The Hakenberg et al. system, which performed quite well on this task, utilizes a set of learned OpenDMAP patterns under the hood. This suggests that the relatively low number of patterns in our submission, rather than the general approach, is to blame for our low IPT performance.
We note that many systems approaching the gene normalization task in BCII.5, and the original BCII task, utilize a strategy of (1) performing named entity recognition on the text to detect gene/protein mentions, generally using a machine learning approach to recognize strings in the text that are very likely to correspond to gene mentions and (2) mapping those mentions to a UniProt identifier. In the context of the gene normalization task, where the system must eventually map gene mentions to some database entry via its known names or synonyms in any case, it does not superficially appear to provide much benefit to include a separate gene mention step. It introduces an extra processing step which can slow response time. More importantly, it limits the database search to the algorithmically identified gene mentions, meaning that the identification of genes in the document is subject to the false negatives of the gene mention system – any mention not picked out by the mention detection system will not be recognized.
On the other hand, a separate gene mention step does give the possibility of doing “lossier” mapping into the protein name space of the underlying database. That is, rather than doing only simple surface regularization as we have done, the dictionary lookup can involve more computationally complex algorithms, for instance utilizing a distance metric such as edit distance or the dice coefficient  to attempt to identify a close dictionary term. While it is not computationally feasible to do this for every substring of the document, if likely gene mentions have previously been picked out, this is viable and may ultimately give higher recall, effectively offsetting the loss of recall stemming from the false negatives inherent in the gene mention system.
Baumgartner et al.  explored the interactions between gene mention and gene normalization systems, and found that the performance of a gene normalization system is largely reflective of the recall, and less on the precision, of the underlying gene mention system. They argue that this suggests that the gene normalization system is itself filtering out many false positive gene mentions. This could be seen as an argument in favor of including a separate – high recall – gene mention system, in that the important function it is serving is to identify candidate substrings of the document to be mapped into the database. A thorough exploration of the benefits of the lossier dictionary matching that the gene mention step allows, as compared with the gain in positive matches resulting from avoiding missed mentions, is warranted to understand this choice better. This is particularly true in light of the good performance of systems such as ProMiner , which also does not utilize a separate gene mention step.
The differences in performance among the variations of the system as measured by Precision, Recall and F-score were relatively modest in most cases. Where we see larger variation is in the iP/R AUC scores, and where two system variants may have identical performance on the absolute measures, the AUC measure can show a large difference. In Table 3, we observe the difference in the Mixed and Majority scores: micro AUCs of 0.062 and 0.132, respectively, and macro AUCs of 0.207 and 0.297, respectively, with the Majority AUC scores higher than any other system variant. In both cases, all other scores are identical and so the difference can only be attributed to the confidence ranking.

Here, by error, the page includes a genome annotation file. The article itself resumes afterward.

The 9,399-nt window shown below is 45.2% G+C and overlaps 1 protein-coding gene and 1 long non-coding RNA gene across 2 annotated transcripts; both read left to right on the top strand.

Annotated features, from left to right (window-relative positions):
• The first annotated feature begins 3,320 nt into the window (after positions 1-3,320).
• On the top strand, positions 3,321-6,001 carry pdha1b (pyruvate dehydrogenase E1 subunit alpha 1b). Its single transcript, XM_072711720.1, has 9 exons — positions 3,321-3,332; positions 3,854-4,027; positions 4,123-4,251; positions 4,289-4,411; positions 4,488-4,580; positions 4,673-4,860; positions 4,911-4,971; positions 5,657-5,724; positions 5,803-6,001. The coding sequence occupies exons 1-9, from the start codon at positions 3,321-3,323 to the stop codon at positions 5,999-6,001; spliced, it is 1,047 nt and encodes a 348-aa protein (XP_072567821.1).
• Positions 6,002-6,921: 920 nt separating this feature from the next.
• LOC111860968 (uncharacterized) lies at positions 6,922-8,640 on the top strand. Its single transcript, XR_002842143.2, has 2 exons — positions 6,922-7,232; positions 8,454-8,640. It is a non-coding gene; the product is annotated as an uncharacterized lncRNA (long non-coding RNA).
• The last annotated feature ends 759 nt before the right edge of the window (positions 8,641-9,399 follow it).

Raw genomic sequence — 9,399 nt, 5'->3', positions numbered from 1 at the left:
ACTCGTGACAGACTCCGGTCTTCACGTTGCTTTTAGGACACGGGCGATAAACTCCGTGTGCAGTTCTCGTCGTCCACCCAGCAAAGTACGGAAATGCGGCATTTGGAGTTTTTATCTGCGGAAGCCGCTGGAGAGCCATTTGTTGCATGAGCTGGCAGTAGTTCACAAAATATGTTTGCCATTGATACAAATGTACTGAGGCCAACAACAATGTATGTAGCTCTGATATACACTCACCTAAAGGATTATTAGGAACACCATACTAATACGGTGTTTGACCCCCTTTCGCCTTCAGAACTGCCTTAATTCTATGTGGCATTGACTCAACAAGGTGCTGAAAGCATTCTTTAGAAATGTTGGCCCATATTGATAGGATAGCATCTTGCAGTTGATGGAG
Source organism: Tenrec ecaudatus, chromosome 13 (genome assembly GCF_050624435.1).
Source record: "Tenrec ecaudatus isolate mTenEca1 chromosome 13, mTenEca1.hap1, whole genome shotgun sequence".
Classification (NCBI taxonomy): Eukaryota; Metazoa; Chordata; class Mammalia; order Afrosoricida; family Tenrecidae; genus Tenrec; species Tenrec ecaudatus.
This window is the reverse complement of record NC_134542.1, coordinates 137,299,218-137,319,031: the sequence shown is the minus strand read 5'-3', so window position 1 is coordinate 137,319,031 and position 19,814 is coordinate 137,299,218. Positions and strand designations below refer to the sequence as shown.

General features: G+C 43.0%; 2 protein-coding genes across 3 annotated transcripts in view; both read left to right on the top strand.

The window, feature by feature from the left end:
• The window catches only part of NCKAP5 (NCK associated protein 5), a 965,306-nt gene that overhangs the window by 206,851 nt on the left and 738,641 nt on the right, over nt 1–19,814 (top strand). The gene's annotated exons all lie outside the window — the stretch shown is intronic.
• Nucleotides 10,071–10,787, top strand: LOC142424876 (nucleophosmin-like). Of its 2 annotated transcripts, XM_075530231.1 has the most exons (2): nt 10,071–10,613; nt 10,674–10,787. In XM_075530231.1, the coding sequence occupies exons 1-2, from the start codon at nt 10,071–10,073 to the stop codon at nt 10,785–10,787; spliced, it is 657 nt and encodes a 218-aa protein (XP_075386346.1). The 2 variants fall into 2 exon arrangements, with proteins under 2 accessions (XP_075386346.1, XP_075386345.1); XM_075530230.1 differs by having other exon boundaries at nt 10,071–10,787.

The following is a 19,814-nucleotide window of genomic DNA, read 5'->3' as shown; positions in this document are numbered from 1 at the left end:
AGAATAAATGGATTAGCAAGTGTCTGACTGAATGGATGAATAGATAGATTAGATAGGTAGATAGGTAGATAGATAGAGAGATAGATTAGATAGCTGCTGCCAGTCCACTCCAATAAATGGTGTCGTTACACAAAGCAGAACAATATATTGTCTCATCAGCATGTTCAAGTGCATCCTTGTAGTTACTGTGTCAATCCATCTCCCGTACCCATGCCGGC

The specific confidence values associated with the various strategies, and the prioritization scheme developed for the Mixed strategy, were set through manual experimentation with the training data. The values were essentially selected in an ad hoc manner. Given the sensitivity of the scores to the confidence ranking, the obvious thing to attempt here would be to incorporate machine learning into the framework so that a model combining and weighting the various strategies can be constructed empirically from the data. This would also support determining the optimal window size for local clues. Experimentation with machine learning is planned for future work.
The performance of the experiments in which we supplied additional knowledge to the system is strikingly poor. Expanding the dictionary to include EntrezGene names and the introduction of extra species clues from the Cell Line Knowledge Base did not achieve the performance improvements that they were intended to produce, but rather resulted in inferior performance. While we have not yet performed separate analysis on these modules to understand why they introduced errors, we can guess that there are terms in each of those two sources that cause false positive matches. The stopword list used when processing the protein name dictionary would likely need to be expanded to include additional terms that are problematic for Entrez Gene. Similarly, there is likely a set of problematic terms in the cell line dictionary – either cell line names that overlap with common English words, or names that are inappropriately linked to particular organisms. This explanation is plausible given that other systems did benefit from inclusion of these resources, albeit with some filtering or with the use of ”black lists”.